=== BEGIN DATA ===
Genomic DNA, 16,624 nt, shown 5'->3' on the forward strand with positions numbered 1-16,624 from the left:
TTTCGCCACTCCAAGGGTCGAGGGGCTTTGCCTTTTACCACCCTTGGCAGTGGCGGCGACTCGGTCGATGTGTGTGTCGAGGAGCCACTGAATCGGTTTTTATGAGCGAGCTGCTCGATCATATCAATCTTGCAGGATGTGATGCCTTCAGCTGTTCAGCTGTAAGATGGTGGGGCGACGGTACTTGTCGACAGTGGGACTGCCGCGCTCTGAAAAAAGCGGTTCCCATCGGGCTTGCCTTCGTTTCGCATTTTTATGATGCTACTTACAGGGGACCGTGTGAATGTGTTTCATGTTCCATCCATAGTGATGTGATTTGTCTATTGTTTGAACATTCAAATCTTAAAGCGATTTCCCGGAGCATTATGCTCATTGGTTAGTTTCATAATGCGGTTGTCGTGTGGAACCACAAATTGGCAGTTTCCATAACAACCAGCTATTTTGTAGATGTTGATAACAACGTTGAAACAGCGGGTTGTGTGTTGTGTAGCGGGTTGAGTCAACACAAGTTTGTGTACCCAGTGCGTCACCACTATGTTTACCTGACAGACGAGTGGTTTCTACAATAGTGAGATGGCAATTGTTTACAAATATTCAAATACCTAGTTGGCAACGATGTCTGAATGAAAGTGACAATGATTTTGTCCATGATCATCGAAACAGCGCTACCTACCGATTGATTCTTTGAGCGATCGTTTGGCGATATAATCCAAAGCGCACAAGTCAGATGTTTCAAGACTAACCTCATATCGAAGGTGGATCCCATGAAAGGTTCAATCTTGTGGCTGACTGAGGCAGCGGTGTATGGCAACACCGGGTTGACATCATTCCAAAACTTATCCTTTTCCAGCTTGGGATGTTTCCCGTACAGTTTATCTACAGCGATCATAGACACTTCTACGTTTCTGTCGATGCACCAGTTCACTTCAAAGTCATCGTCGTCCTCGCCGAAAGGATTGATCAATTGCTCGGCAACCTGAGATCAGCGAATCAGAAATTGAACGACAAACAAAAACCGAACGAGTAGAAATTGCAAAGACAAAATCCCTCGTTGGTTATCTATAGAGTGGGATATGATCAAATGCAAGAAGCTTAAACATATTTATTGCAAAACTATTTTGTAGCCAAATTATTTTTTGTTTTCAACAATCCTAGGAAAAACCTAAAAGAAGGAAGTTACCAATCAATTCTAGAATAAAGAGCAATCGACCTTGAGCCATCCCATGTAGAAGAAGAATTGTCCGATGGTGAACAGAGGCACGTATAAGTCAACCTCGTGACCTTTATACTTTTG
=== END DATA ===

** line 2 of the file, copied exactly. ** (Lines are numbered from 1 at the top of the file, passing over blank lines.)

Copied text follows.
TTTCGCCACTCCAAGGGTCGAGGGGCTTTGCCTTTTACCACCCTTGGCAGTGGCGGCGACTCGGTCGATGTGTGTGTCGAGGAGCCACTGAATCGGTTTTTATGAGCGAGCTGCTCGATCATATCAATCTTGCAGGATGTGATGCCTTCAGCTGTTCAGCTGTAAGATGGTGGGGCGACGGTACTTGTCGACAGTGGGACTGCCGCGCTCTGAAAAAAGCGGTTCCCATCGGGCTTGCCTTCGTTTCGCATTTTTATGATGCTACTTACAGGGGACCGTGTGAATGTGTTTCATGTTCCATCCATAGTGATGTGATTTGTCTATTGTTTGAACATTCAAATCTTAAAGCGATTTCCCGGAGCATTATGCTCATTGGTTAGTTTCATAATGCGGTTGTCGTGTGGAACCACAAATTGGCAGTTTCCATAACAACCAGCTATTTTGTAGATGTTGATAACAACGTTGAAACAGCGGGTTGTGTGTTGTGTAGCGGGTTGAGTCAACACAAGTTTGTGTACCCAGTGCGTCACCACTATGTTTACCTGACAGACGAGTGGTTTCTACAATAGTGAGATGGCAATTGTTTACAAATATTCAAATACCTAGTTGGCAACGATGTCTGAATGAAAGTGACAATGATTTTGTCCATGATCATCGAAACAGCGCTACCTACCGATTGATTCTTTGAGCGATCGTTTGGCGATATAATCCAAAGCGCACAAGTCAGATGTTTCAAGACTAACCTCATATCGAAGGTGGATCCCATGAAAGGTTCAATCTTGTGGCTGACTGAGGCAGCGGTGTATGGCAACACCGGGTTGACATCATTCCAAAACTTATCCTTTTCCAGCTTGGGATGTTTCCCGTACAGTTTATCTACAGCGATCATAGACACTTCTACGTTTCTGTCGATGCACCAGTTCACTTCAAAGTCATCGTCGTCCTCGCCGAAAGGATTGATCAATTGCTCGGCAACCTGAGATCAGCGAATCAGAAATTGAACGACAAACAAAAACCGAACGAGTAGAAATTGCAAAGACAAAATCCCTCGTTGGTTATCTATAGAGTGGGATATGATCAAATGCAAGAAGCTTAAACATATTTATTGCAAAACTATTTTGTAGCCAAATTATTTTTTGTTTTCAACAATCCTAGGAAAAACCTAAAAGAAGGAAGTTACCAATCAATTCTAGAATAAAGAGCAATCGACCTTGAGCCATCCCATGTAGAAGAAGAATTGTCCGATGGTGAACAGAGGCACGTATAAGTCAACCTCGTGACCTTTATACTTTTG